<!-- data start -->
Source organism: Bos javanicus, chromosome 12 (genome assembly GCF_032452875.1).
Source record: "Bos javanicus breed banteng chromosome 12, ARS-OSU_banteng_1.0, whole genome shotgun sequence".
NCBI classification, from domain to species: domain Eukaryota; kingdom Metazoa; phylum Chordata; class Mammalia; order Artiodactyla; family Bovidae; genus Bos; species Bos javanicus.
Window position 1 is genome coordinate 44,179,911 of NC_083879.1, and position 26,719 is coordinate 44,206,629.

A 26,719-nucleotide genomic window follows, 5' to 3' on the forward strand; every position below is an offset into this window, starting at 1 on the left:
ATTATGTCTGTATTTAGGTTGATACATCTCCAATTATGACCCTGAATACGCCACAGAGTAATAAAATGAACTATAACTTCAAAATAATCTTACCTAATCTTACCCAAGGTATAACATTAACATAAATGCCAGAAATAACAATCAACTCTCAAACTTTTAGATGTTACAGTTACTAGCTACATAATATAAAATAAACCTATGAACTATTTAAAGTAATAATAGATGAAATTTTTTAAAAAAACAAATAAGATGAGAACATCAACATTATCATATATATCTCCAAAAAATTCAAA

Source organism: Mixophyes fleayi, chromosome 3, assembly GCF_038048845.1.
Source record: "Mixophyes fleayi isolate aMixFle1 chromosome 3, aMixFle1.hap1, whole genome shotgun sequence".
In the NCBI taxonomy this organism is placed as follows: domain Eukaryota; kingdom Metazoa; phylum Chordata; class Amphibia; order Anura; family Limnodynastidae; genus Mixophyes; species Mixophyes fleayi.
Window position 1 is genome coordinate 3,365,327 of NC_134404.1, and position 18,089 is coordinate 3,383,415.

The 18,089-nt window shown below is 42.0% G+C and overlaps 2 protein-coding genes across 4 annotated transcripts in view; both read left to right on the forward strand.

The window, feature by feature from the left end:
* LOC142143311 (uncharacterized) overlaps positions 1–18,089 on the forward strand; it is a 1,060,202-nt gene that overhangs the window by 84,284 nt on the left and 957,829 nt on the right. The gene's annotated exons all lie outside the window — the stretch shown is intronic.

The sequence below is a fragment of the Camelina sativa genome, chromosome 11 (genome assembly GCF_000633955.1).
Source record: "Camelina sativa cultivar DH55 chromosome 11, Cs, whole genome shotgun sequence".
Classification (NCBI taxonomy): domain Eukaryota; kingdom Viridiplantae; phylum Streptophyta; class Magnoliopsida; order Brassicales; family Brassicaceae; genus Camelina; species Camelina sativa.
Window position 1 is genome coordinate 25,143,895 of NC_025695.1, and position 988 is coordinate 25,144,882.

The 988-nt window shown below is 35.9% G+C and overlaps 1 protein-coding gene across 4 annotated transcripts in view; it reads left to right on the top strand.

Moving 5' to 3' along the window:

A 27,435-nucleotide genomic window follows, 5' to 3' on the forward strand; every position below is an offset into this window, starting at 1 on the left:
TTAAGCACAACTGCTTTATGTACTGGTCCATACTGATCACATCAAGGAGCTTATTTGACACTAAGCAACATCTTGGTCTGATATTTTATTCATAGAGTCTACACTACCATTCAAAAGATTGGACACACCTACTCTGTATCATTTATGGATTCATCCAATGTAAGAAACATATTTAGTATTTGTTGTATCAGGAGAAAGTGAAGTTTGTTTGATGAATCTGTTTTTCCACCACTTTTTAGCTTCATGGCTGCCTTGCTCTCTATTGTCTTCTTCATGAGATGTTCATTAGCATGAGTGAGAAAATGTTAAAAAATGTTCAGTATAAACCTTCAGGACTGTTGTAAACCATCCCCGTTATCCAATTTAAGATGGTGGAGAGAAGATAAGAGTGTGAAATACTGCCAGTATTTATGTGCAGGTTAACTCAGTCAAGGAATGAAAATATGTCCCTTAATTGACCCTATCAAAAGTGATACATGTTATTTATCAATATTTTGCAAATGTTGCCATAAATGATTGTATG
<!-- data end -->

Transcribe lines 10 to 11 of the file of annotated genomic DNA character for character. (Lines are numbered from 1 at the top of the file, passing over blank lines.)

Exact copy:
Window position 1 is genome coordinate 3,365,327 of NC_134404.1, and position 18,089 is coordinate 3,383,415.

The 18,089-nt window shown below is 42.0% G+C and overlaps 2 protein-coding genes across 4 annotated transcripts in view; both read left to right on the forward strand.